Relative Paths

A relative path is a way to specify the location of a directory relative to another directory.  For example, suppose your documents are in C:\Sample\Documents and your index is in C:\Sample\Index.  The absolute path for the documents would be C:\Sample\Documents.  The relative path from C:\Sample\Index to C:\Sample\Documents would be ..\Documents.

When documents are on the same drive as the index, dtSearch will automatically use relative paths to store document locations.  If you add c:\Sample\Documents\smith.doc to an index in c:\Sample\Index, the index will store the document path as ..\Documents\smith.doc.  The relative path is more flexible because, if you move the entire C:\Sample directory to another location such as J:\Sample or C:\Smith\Sample or H:\Sample, the relative paths to the documents would remain valid.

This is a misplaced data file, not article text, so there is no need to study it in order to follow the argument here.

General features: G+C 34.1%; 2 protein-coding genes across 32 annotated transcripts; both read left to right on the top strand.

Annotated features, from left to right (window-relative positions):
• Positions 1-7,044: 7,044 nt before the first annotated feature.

Relative paths are useful for shared indexes on networks when a physical drive uses a different drive letter for different users.  For example, some users might see a drive as S: while other users see it as T:.  As long as documents reside on the same drive as their index, dtSearch can use relative paths to prevent such drive mapping problems.

Relative paths are also useful for text database publishers who want to distribute a package with text and an index.  If the index is built using the relative paths option, users will be able to install the package on any drive and in any directory without affecting the validity of the index. 

The table of indexes in an index library stores index directories relative to the location of the index library. 

 


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